I absolutely agree with the sentiment that a documentary is not the same as an adult educational video, and there is no necessity to “learn” in the strictest sense anything from one. However, feeling like I’ve gained almost nothing phenomenologically has led me to the conclusion that, whilst nothing at all is particularly bad about Cassette it is the standardest of standard boilerplate kickstarter-funded pet project documentaries, without even really showing the “love” implicit in the term amateur. Shame, really.

**1/2

The Nice Guys (Shane Black, 2016)

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The Nice Guys is a genuinely enjoyable action comedy neo-noir which is tragically let down by the fact that the combination of director, cast, setting, premise and plot puts the films LA Confidential, Kiss Kiss Bang Bang, Boogie Nights and Inherent Vice so firmly in one’s head as to make them irremovable and, sadly, they are all much better and much more memorable films than The Nice Guys ever was going to be. There are some great moments and child actor Angourie Rice, playing the Penny to Gosling’s Inspector Gadget is in my opinion the film’s secret weapon in mixing comedy with charm, but held in particular against Kiss Kiss Bang Bang, its flaws do shine through. For one, The Nice Guys dwells for too long on the “buddy movie” angle, which inevitably blunts its neo-noir edge. This is a real shame, when the charming implausibility of the central conspiracy, if finessed and explored further might well have made this a real contender in this slowly expanding sub-sub(?)-genre. Instead, by spending too much time following the leads, despite the scene-stealing support, The Nice Guys comes across as a little too economically conscious as it sacrifices story for stars, thus leaving the impression that lightning very rarely strikes twice. It can hit reasonably close, though.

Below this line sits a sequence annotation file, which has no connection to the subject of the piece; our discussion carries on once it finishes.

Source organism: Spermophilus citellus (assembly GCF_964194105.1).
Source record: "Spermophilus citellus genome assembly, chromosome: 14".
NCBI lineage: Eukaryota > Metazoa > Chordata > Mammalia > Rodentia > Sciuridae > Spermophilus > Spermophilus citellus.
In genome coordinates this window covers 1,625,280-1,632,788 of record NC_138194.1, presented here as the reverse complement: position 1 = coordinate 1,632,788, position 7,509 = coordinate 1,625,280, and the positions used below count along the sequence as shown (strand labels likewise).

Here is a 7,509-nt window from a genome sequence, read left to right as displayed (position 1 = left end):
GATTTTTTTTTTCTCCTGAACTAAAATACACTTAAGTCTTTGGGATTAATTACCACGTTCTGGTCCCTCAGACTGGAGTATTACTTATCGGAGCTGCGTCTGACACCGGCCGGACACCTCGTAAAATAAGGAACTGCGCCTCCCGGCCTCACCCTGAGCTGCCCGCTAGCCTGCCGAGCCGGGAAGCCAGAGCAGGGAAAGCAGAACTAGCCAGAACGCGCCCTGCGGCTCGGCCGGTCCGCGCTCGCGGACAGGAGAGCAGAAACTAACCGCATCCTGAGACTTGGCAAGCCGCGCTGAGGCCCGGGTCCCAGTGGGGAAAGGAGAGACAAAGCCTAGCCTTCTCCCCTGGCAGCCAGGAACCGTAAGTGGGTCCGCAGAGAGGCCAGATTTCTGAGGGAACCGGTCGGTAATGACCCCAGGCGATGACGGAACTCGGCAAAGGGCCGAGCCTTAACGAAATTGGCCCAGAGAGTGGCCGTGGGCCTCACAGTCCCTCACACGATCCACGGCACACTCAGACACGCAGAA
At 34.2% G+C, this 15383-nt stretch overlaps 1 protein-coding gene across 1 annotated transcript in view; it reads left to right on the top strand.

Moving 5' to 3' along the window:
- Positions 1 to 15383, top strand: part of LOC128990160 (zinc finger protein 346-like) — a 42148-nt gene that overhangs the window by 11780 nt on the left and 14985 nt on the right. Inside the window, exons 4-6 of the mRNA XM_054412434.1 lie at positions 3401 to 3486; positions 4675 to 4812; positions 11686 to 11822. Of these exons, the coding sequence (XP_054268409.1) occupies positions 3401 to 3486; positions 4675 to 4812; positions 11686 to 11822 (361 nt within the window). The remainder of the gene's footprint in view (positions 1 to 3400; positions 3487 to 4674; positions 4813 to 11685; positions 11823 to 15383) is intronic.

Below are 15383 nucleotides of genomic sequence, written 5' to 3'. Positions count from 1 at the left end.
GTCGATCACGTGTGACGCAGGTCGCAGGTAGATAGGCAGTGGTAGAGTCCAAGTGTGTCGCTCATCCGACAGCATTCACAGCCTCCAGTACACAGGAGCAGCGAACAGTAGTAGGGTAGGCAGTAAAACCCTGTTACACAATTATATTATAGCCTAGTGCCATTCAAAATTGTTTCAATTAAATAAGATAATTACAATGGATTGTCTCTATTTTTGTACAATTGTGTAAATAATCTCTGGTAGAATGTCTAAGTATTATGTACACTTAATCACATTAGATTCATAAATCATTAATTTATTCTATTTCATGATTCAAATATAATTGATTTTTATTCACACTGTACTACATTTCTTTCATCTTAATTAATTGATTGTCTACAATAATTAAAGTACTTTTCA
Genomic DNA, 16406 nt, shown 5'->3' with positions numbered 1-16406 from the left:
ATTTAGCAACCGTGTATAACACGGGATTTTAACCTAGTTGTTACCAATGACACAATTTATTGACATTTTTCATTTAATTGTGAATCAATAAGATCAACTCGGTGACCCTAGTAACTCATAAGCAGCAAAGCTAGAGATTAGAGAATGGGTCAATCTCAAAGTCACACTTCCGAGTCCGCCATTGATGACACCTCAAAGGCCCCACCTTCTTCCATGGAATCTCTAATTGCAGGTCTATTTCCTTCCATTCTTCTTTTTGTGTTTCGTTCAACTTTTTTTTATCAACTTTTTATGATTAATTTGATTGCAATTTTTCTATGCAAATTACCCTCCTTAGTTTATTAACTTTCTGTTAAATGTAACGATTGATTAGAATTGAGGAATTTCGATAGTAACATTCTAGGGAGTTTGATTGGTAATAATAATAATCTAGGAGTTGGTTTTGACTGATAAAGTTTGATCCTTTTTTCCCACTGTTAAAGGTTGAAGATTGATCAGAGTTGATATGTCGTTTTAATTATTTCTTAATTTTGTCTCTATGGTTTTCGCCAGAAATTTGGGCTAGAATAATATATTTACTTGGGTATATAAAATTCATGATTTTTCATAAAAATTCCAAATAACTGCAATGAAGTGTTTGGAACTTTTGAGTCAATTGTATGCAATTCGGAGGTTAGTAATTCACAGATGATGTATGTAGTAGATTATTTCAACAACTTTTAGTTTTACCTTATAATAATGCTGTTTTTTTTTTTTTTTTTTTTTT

***

High-Rise (Ben Wheatley, 2015)

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A real kick in the mouth, considering every film of Ben Wheatley’s up to this, High-Rise, alongside such examples as The Cell, Stoker and Lost River stands as testament to the unforgiving reality that it really doesn’t matter how much style you throw at something, if you don’t have the substance to back it up. Though I haven’t seen them, the glossy sci-fi setting and reliance on stars suggests High-Rise may in fact share considerably more in common with the Doctor Who episodes Wheatley directed than any of his prior films, which would partially explain my utter dislike of this film, in contrast both to my feelings about his oeuvre as a whole, and the grand majority of audiences.